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Tanzania Could Add 1,200MW to its Energy Grid, ATI Indicate

African trade insurance agency Tanzania

The African Trade Insurance Agency (ATI) indicates that it could bring USD1.2b investments into Tanzania’s energy sector and 1,200MW additional capacity.

For this, ATI urged the Government of Tanzania to strengthen their partnership during an international forum on Tanzania’s energy hosted by ATI in Dar es Salaam on November 9th, 2016.

At the forum, ATI gathered both the public and private sectors with the aim of finding solutions to unlock investments into Tanzania’s energy sector.

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“We are here to help unlock investments in Tanzania. We really think we can be a fantastic partner to the Government and we think we can make a transformational investment proposition for Tanzania,” said John Lentaigne, Chief Underwriting Officer at ATI.

Participants in the forum included:

  • Israel Kamuzora, Commissioner General at Tanzania Insurance Regulatory Authority & Board Chairman at ATI
  • Felix Ngamlagosi, Director General at Tanzania’s Energy and Water Utilities Regulatory Authority (EWURA)
  • Decklan Mhaiki, Deputy Managing Director at the Tanzania Electricity Supply Company (TANESCO)
  • Gideon Kaunda, Chairman at Rural Energy Agency (REA)
  • Boniface Nyamo-Hanga, Director General at REA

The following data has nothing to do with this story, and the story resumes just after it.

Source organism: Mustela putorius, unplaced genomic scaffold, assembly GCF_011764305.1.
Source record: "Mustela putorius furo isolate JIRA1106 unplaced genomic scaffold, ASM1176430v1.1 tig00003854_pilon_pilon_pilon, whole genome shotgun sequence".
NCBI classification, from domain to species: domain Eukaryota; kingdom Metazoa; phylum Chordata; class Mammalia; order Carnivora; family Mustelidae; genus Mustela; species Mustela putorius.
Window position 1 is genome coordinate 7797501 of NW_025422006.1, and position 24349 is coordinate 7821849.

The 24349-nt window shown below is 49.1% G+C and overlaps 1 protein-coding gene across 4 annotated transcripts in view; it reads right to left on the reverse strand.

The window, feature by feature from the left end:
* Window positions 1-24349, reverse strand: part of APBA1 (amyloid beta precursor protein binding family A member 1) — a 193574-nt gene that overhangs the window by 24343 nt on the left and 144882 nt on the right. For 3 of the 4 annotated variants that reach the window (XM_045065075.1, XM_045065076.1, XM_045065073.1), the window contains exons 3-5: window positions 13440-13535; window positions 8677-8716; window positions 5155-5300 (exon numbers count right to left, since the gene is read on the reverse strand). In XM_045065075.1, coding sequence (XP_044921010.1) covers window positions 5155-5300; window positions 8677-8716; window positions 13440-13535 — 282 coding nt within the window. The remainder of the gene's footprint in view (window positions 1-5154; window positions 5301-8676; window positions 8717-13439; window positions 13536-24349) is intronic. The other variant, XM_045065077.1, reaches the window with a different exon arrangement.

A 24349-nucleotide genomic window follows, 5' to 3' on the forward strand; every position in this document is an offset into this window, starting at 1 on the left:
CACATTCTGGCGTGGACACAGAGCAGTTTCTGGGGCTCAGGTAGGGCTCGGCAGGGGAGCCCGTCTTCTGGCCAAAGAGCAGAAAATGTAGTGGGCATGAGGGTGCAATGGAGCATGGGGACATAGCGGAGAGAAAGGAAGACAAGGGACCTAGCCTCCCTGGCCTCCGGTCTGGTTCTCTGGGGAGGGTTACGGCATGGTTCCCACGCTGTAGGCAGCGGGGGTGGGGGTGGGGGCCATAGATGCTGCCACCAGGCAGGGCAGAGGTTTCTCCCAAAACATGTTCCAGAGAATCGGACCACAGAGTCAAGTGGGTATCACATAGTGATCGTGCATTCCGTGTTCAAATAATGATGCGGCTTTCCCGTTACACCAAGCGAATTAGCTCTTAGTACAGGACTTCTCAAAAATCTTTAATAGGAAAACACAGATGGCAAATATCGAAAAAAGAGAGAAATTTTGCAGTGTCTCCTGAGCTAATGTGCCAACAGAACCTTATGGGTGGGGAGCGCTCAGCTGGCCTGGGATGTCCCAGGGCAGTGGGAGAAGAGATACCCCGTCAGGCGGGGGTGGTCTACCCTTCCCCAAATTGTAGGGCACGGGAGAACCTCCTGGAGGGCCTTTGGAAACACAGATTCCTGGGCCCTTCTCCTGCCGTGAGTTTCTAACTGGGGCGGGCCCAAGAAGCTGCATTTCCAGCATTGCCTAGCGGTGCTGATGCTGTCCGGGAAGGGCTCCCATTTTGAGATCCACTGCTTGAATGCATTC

• Lawrence Mafuru, Treasury Registrar of Tanzania

ATI is a multilateral financial institution providing insurance products to support African investments and trade.

The Agency was launched in 2001 with the financial and technical support of the World Bank (WB) and the backing of several African countries, including Tanzania.

ATI addresses the concerns of investors by insuring their transactions against a range of investment risks such as payment default by the Government or a Government agency.

Under the partnership, which was signed by former President Benjamin Mkapa in 2001, Tanzania and other countries agreed to grant Preferred Creditor Status to all projects backed by ATI.

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This pledge gives investors, suppliers, and others the necessary comfort to launch projects in Tanzania, ATI indicates.

Tanzania can benefit more from its partnership with ATI by simply recommitting its pledge to support ATI-backed projects in Tanzania.

“ATI can help the country become more bankable and attract more investments. This is particularly crucial in the energy sector where there are currently enormous challenges,” noted Tusekile Kibonde, ATI’s Underwriting Representative in Tanzania.

In Tanzania, ATI has supported both the private sector and the government to address challenges in the energy, telecommunications, and financial services sectors.

With ATI’s support on such projects, Tanzania has been able to bring an additional 400MW of electricity to the national grid.

“As a country, I don’t think we need to be educated on the importance of ATI, I think this was seen,” Mafuru commented.

To date, ATI has paid USD4m in political risk claims to clients in support of investment transactions in Tanzania.

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